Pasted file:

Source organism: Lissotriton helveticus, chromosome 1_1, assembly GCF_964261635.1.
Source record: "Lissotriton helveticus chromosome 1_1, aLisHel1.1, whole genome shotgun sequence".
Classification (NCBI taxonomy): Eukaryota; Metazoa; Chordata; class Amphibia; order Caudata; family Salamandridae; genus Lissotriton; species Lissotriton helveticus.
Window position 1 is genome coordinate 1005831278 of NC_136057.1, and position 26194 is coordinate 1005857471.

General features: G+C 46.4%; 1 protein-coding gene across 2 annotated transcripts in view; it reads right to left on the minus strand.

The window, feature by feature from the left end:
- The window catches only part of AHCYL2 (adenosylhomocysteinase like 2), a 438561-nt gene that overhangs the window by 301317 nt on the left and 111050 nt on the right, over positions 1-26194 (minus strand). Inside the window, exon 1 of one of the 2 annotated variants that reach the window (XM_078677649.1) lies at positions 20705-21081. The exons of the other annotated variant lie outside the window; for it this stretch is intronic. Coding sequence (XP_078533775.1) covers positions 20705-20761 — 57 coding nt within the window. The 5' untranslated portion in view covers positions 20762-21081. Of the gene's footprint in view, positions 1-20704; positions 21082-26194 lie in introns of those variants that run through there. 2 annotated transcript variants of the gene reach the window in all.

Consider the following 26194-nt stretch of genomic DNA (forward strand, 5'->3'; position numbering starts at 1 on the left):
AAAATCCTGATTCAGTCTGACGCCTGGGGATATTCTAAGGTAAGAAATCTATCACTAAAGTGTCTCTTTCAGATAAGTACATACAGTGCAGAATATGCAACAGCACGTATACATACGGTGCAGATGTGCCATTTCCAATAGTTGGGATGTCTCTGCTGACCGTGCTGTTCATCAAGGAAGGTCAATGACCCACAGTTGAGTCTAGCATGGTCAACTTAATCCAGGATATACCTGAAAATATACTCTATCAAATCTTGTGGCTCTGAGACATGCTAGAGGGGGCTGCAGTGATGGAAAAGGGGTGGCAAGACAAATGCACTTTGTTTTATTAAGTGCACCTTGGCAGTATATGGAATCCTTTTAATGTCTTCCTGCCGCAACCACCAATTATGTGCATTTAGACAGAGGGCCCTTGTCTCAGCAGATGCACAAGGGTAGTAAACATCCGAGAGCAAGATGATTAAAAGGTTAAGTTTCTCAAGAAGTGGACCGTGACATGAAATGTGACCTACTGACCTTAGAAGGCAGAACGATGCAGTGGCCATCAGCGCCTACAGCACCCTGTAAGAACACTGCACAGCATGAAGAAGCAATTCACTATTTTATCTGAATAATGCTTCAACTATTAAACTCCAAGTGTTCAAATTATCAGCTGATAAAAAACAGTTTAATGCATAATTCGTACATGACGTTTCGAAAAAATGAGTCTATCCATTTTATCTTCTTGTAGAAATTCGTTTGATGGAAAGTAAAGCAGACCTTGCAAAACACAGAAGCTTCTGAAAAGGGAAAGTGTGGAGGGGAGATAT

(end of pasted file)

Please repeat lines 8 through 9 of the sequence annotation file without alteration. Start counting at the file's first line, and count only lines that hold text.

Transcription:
Consider the following 26194-nt stretch of genomic DNA (forward strand, 5'->3'; position numbering starts at 1 on the left):
AAAATCCTGATTCAGTCTGACGCCTGGGGATATTCTAAGGTAAGAAATCTATCACTAAAGTGTCTCTTTCAGATAAGTACATACAGTGCAGAATATGCAACAGCACGTATACATACGGTGCAGATGTGCCATTTCCAATAGTTGGGATGTCTCTGCTGACCGTGCTGTTCATCAAGGAAGGTCAATGACCCACAGTTGAGTCTAGCATGGTCAACTTAATCCAGGATATACCTGAAAATATACTCTATCAAATCTTGTGGCTCTGAGACATGCTAGAGGGGGCTGCAGTGATGGAAAAGGGGTGGCAAGACAAATGCACTTTGTTTTATTAAGTGCACCTTGGCAGTATATGGAATCCTTTTAATGTCTTCCTGCCGCAACCACCAATTATGTGCATTTAGACAGAGGGCCCTTGTCTCAGCAGATGCACAAGGGTAGTAAACATCCGAGAGCAAGATGATTAAAAGGTTAAGTTTCTCAAGAAGTGGACCGTGACATGAAATGTGACCTACTGACCTTAGAAGGCAGAACGATGCAGTGGCCATCAGCGCCTACAGCACCCTGTAAGAACACTGCACAGCATGAAGAAGCAATTCACTATTTTATCTGAATAATGCTTCAACTATTAAACTCCAAGTGTTCAAATTATCAGCTGATAAAAAACAGTTTAATGCATAATTCGTACATGACGTTTCGAAAAAATGAGTCTATCCATTTTATCTTCTTGTAGAAATTCGTTTGATGGAAAGTAAAGCAGACCTTGCAAAACACAGAAGCTTCTGAAAAGGGAAAGTGTGGAGGGGAGATAT